Anthony Weiner to leave prison 3 months early for good conduct
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Anthony Weiner to leave prison 3 months early for good conduct

Former New York congressman will be released after serving 18 months for transferring obscene material to a 15-year-old

Anthony Weiner leaves federal court in New York after pleading guilty to a charge of sending sexual material to a minor, May 19, 2017. (AP Photo/Mary Altaffer)
Anthony Weiner leaves federal court in New York after pleading guilty to a charge of sending sexual material to a minor, May 19, 2017. (AP Photo/Mary Altaffer)

Former New York congressman Anthony Weiner, who was sentenced to 21 months in federal prison for sexting with a 15-year-old girl, will be released three months early for “good conduct.”

Weiner reported to FMC Devens in Massachusetts — one of the few federal prisons with a residential treatment for sex offenders —  last Nov. 6, 2017. His new release date is now set for May 14, according to the Federal Bureau of Prisons website.

Admitting “I have a sickness, but I do not have an excuse,” Weiner pleaded guilty in May to transferring obscene material to a minor, punishable by up to 10 years in prison, for illicit contact with a North Carolina teenager.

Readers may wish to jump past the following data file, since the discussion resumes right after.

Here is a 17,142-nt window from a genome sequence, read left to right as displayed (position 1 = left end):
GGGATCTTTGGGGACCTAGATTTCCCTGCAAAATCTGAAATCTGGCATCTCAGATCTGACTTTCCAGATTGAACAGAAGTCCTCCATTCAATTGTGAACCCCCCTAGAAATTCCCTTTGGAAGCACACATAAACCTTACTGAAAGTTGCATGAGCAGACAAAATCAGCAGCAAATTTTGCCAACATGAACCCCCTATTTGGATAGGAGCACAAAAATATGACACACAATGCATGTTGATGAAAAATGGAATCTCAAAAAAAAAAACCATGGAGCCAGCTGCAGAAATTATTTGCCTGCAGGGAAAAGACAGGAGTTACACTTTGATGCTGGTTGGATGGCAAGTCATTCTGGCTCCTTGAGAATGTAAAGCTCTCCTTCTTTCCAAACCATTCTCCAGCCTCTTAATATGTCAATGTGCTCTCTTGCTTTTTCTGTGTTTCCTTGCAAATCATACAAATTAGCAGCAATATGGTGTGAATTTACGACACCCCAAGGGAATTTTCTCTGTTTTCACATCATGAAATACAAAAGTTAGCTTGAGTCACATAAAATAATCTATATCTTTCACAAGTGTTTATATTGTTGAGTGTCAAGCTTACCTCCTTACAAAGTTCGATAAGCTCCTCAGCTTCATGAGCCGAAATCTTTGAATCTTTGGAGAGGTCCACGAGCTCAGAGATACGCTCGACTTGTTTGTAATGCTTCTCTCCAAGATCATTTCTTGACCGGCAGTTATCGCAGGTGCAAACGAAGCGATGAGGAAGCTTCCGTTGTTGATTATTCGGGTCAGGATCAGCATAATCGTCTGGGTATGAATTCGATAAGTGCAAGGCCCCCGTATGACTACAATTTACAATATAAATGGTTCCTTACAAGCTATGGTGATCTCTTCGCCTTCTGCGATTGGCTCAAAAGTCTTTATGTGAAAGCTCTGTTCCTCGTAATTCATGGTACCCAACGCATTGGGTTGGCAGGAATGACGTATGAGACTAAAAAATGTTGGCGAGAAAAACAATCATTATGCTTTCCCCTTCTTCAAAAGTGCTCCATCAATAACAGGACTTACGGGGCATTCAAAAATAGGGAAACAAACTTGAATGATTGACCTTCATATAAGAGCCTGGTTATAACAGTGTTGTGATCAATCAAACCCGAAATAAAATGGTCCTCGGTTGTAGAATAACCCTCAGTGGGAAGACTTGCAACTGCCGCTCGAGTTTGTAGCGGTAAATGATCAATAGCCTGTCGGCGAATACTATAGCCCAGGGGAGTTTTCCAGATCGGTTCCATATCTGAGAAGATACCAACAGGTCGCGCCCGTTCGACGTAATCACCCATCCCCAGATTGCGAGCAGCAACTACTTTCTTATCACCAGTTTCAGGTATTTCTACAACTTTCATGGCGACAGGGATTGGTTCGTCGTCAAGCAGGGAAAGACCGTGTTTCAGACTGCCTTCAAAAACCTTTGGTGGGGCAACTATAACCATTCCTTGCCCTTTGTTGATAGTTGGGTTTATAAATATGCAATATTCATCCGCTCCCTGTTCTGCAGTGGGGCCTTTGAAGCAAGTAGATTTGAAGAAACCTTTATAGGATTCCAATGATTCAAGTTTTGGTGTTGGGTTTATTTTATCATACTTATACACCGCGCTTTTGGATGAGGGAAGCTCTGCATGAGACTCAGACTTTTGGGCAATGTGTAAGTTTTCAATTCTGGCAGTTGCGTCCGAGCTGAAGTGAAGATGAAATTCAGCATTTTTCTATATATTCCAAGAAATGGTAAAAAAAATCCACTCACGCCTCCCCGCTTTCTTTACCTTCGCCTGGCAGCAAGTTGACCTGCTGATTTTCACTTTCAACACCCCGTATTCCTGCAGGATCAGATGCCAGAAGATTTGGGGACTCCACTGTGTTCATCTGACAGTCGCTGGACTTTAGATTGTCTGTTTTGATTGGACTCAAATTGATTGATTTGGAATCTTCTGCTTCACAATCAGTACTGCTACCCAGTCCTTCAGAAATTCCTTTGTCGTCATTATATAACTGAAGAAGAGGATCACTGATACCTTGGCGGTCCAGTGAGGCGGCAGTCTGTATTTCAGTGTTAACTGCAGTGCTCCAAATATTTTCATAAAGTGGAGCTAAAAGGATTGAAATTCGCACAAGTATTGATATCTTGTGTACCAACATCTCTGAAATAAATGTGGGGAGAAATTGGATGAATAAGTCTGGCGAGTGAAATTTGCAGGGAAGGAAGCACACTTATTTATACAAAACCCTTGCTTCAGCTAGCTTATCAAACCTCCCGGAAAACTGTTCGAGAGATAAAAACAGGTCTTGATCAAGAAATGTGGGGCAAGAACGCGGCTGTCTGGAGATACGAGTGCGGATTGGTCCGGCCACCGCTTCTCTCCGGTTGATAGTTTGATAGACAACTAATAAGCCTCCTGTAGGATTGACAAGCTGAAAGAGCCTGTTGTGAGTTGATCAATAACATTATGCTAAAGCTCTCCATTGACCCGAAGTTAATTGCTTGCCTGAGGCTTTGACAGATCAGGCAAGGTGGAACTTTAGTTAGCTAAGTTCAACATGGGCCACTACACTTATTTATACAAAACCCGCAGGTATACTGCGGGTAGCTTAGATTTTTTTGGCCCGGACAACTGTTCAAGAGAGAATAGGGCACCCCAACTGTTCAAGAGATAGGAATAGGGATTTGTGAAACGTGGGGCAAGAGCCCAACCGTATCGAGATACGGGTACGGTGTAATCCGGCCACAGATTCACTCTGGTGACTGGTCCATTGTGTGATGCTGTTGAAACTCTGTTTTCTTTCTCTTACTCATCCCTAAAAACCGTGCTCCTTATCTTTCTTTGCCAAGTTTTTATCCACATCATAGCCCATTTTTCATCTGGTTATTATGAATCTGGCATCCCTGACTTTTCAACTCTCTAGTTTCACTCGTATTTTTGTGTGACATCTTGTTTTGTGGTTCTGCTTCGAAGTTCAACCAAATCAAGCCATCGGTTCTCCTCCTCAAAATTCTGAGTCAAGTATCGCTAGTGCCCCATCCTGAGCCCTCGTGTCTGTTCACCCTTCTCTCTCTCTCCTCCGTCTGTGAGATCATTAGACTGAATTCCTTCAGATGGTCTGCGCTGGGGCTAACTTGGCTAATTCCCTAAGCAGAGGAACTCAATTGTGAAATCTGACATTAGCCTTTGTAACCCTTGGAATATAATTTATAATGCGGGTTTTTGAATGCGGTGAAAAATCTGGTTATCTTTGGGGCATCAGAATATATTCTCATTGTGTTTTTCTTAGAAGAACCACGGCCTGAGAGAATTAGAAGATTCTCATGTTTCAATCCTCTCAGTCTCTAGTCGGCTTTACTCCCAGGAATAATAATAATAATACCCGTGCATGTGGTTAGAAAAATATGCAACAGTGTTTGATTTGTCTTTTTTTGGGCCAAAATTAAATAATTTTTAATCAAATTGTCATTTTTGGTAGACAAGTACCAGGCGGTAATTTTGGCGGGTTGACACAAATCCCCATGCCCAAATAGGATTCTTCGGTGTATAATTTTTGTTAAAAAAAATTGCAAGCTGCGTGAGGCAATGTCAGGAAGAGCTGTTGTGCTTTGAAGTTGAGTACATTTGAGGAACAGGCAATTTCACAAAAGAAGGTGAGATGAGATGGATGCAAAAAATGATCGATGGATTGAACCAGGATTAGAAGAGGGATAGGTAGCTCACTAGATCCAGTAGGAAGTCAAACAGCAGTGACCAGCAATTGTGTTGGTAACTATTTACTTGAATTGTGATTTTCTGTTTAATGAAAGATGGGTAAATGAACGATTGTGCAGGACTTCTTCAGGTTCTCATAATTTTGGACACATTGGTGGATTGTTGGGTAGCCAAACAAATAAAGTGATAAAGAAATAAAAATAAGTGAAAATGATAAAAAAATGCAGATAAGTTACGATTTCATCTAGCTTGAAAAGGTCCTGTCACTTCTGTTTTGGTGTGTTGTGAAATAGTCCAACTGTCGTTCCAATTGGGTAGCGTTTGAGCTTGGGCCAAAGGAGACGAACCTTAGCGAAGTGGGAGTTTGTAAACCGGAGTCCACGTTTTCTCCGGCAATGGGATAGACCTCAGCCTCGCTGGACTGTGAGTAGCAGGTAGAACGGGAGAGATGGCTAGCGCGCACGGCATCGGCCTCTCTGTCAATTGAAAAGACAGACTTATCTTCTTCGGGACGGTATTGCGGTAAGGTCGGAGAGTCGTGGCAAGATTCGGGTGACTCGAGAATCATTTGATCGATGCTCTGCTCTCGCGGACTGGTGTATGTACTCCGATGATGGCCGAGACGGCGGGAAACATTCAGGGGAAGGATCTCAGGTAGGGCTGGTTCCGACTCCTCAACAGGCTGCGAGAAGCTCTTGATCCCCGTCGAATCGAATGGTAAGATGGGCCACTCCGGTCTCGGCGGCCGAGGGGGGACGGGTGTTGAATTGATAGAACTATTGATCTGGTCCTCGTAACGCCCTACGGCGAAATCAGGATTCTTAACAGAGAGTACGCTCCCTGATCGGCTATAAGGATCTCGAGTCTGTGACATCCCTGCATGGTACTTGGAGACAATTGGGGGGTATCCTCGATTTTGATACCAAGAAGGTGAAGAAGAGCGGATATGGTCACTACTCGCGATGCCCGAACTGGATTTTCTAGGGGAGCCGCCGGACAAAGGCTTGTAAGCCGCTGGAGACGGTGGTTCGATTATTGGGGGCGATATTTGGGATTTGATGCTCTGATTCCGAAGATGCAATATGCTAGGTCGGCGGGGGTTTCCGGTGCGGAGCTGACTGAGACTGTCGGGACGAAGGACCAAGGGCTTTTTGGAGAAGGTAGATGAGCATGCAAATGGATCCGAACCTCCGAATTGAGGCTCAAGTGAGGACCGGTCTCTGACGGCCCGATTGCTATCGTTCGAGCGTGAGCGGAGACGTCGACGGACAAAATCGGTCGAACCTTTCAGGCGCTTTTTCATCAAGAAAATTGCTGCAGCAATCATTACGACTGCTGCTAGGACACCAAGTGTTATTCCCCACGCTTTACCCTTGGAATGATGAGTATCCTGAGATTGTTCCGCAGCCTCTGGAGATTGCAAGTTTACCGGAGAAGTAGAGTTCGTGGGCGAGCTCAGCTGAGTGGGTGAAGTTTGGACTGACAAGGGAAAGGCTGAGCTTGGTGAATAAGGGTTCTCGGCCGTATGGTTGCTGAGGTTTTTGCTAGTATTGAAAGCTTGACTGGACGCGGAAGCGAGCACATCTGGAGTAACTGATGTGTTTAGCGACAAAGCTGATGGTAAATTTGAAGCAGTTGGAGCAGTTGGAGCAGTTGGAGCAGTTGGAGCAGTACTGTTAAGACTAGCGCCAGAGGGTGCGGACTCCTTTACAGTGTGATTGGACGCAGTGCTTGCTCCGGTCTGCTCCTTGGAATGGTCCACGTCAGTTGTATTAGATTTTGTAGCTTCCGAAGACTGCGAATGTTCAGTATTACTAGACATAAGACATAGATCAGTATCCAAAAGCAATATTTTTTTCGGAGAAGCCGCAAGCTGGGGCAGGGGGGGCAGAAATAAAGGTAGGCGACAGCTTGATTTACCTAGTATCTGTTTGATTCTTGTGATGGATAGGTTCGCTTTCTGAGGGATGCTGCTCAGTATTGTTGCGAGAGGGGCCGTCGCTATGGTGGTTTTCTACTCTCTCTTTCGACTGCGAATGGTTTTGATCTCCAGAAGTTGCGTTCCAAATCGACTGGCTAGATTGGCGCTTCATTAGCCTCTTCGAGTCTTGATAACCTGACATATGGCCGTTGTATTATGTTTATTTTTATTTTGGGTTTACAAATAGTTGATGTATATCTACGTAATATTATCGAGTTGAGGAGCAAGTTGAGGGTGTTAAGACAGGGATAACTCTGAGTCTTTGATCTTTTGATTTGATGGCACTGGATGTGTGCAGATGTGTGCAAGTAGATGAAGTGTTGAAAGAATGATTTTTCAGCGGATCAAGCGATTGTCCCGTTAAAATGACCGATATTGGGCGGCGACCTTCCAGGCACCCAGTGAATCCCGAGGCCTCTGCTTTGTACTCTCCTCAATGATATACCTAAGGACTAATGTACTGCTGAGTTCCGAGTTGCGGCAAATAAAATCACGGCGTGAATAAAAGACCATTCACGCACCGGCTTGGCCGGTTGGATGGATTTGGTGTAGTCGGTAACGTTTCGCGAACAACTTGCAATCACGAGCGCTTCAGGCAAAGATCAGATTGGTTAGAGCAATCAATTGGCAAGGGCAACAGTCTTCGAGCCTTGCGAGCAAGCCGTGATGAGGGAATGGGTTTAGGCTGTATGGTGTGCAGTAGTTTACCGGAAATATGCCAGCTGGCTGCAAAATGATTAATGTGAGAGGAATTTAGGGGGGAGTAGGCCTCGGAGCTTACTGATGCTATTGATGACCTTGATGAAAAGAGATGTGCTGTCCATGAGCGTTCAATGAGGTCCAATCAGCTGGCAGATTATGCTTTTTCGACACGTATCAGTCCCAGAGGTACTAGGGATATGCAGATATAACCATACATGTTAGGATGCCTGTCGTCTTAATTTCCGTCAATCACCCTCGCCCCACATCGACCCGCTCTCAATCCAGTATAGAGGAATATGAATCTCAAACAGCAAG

Prosecutors said he sent her porn and got her to take her clothes off and touch herself on Skype.

Anthony Weiner and Huma Abedin at a news conference in New York City at which Weiner acknowledged that he engaged in lewd online conversations with a woman after his resignation from Congress, July 23, 2013. (John Moore/Getty Images via JTA)

He must also register as a sex offender for life for his inappropriate conversations with the teen.

The FBI was investigating Weiner’s contact with the high school student when it came across emails on his laptop between Abedin and Clinton, prompting then-FBI Director James Comey to announce in late October 2016 that he was reopening the probe of Clinton’s use of a private computer server.

Two days before Election Day, the FBI announced there was nothing new in the emails. But Clinton has blamed Comey’s handling of the episode more than any other factor for her loss to Donald Trump. In an NBC interview, she called the FBI director’s intervention “the determining factor” in her defeat.

Weiner’s troubles date back to 2011, when the Jewish lawmaker resigned from Congress after tweeting an explicit photo. Weiner’s behavior in all its lurid detail — including his online alias “Carlos Danger” and a selfie of his bulging underwear — turned him and his last name into an irresistible punchline for late-night comics and mortified his wife again and again.

He has been involved in multiple sexting scandals, and his wife, Huma Abedin, a longtime Clinton aide, is divorcing him.

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